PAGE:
Flesch Reading Ease & Flesch-Kincaid
Flesch Reading Ease & Flesch-Kincaid

Ever glance at an article and wonder how complicated it is to read? Or look at a whole heap of texts and wonder which are the most complicated? Are publications in your field of study more or less complicated to read than other fields? Or have you wondered whether a an 8th grader could read this blog post you just wrote?

There are a plethora of readability metrics available for us to implement, such as the Flesch Reading Ease and Flesch-Kincaid in the image. See Wikipedia for a background on the study of readability and the various available metrics.

In this post, I want to highlight some tools and resources you can use to measure readability metrics, including approximate grade-level requirements.


Web Applications

These are online tools that require no installation. These tools permit copy/pasting, uploading documents, and pointing to URLs. These tools do not provide free methods of batch calculations over multiple documents.

Open Source Python Packages

These packages allow for swift and super easy implementation of a wide variety of readability metrics. Most importantly, they do not have the same limitations as web applications. These are the tools you want to use for batch processing many files and for extremely large files.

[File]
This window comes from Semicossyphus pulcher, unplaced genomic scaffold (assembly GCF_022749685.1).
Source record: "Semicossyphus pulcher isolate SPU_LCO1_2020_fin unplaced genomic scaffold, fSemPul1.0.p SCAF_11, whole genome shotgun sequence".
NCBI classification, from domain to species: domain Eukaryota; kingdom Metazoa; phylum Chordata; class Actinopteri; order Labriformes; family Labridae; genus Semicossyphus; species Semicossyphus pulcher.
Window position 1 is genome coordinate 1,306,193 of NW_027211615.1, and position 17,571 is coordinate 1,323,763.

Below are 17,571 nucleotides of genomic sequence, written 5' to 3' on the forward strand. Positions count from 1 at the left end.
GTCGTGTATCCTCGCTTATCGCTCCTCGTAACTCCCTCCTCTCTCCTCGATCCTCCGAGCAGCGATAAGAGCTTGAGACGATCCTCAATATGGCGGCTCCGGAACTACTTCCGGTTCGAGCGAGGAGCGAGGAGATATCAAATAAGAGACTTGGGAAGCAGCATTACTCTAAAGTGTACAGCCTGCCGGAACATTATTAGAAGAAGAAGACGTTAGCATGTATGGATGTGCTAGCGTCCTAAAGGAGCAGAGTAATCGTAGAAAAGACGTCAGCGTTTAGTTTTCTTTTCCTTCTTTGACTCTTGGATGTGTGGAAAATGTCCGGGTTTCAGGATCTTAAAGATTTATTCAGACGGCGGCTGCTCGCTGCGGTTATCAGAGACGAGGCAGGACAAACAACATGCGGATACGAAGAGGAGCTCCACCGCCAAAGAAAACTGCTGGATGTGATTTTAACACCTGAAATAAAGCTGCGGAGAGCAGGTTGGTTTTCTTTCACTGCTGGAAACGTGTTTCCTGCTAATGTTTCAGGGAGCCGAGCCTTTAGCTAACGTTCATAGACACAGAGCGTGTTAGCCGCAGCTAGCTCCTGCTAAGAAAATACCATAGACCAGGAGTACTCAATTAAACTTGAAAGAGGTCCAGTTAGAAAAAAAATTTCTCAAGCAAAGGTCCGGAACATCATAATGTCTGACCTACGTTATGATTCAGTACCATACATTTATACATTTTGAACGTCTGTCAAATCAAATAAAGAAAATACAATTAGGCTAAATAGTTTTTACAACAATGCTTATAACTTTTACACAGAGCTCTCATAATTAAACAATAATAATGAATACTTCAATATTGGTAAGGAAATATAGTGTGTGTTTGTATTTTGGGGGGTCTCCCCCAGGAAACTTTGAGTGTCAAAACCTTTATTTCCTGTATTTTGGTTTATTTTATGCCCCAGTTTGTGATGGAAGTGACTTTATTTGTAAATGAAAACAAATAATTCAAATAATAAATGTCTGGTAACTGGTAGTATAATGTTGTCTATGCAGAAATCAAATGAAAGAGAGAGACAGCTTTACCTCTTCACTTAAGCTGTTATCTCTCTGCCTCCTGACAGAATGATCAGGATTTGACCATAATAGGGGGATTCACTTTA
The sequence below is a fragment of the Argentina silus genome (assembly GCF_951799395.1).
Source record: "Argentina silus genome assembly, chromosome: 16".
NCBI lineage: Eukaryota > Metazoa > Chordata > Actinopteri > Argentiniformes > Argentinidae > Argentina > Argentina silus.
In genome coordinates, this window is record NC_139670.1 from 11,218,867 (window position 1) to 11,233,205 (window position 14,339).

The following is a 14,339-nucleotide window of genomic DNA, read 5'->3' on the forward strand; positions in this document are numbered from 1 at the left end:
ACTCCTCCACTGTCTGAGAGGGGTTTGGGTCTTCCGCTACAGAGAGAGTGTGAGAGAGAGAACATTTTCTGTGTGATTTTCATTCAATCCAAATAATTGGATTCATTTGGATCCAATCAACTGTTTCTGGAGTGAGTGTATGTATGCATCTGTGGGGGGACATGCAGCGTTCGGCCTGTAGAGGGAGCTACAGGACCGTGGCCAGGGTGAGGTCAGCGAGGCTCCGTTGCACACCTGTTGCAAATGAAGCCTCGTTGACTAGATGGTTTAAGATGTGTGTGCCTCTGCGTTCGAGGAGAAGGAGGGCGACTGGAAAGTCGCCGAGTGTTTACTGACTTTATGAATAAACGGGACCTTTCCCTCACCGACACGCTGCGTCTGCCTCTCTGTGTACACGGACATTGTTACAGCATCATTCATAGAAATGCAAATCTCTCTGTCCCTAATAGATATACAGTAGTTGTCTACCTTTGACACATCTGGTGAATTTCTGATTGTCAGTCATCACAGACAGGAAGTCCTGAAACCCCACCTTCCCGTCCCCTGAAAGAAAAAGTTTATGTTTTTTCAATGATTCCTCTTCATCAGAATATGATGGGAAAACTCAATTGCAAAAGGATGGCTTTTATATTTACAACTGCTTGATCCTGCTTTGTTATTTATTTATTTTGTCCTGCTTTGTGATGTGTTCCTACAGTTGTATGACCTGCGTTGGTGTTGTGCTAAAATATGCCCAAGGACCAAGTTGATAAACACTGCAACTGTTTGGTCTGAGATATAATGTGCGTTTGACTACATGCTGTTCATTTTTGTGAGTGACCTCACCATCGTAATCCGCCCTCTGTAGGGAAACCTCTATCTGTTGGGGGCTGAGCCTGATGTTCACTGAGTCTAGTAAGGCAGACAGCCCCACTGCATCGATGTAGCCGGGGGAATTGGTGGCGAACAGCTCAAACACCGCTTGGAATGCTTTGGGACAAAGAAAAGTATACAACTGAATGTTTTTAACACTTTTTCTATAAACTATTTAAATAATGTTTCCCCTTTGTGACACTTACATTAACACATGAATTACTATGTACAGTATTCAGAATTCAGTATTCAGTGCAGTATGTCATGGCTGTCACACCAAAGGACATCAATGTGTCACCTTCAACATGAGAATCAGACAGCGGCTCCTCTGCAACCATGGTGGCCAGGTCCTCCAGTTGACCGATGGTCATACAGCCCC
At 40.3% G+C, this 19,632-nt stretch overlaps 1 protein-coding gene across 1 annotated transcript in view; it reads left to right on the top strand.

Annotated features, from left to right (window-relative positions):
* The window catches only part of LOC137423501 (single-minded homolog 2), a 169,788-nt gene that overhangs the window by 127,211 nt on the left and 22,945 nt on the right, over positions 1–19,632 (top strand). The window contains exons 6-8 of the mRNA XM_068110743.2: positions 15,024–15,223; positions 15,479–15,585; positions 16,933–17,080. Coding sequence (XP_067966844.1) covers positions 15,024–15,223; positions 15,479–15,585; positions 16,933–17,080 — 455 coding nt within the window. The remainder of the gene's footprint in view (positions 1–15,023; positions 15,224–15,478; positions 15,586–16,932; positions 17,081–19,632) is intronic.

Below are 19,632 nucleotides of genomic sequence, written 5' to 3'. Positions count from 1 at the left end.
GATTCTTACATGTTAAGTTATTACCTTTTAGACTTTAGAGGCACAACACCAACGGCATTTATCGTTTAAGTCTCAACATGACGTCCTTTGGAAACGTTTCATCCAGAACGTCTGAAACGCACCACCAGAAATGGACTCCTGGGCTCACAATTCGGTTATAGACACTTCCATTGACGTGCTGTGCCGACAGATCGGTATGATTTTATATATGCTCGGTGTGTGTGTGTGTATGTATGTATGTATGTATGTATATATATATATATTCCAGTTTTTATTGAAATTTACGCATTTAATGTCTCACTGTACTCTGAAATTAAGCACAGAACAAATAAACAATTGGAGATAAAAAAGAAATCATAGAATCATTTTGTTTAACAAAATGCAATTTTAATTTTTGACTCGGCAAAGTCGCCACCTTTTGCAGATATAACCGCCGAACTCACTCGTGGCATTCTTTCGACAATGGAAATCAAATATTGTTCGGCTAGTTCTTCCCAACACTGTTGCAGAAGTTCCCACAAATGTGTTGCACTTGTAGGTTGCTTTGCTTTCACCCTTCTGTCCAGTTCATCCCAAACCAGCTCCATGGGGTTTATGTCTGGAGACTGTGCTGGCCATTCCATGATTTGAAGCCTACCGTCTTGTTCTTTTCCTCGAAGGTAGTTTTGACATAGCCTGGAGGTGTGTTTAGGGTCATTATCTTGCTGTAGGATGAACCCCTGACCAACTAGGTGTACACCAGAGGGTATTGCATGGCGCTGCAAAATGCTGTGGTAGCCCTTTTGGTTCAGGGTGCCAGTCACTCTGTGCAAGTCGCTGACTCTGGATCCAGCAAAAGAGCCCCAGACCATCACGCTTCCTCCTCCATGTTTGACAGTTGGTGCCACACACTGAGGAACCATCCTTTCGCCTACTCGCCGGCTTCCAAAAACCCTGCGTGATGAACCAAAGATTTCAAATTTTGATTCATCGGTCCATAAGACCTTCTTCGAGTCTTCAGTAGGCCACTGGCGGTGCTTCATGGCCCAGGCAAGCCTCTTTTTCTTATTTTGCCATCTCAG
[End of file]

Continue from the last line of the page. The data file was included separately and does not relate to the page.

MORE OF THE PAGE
• GitHub – shivam5992/textstat
    • “Python package to calculate statistics from text to determine readability, complexity and grade level of a particular corpus.”
    • Reusable script making use of textstat: DOWNLOAD
      • Reads from the Excel file (user specified), calculates a wide variety of measurements on a particular field (user specified), and outputs a new tab in the Excel file containing the calculations per record.
  • GitHub – joaopalotti/readability_calculator
    • “Readability calculator is a simple program to estimate how skilled a reader must be to understand a piece of text. There is a large number of methods for that.”

Microsoft Outlook and Word

Test your document’s readability – Office Support – Microsoft Office

“When Outlook and Word finish checking the spelling and grammar, you can choose to display information about the reading level of the document, including readability scores according to the following tests:”
+ Flesch Reading Ease test
+ Flesch-Kincaid Grade Level test

How Readable is That Text?

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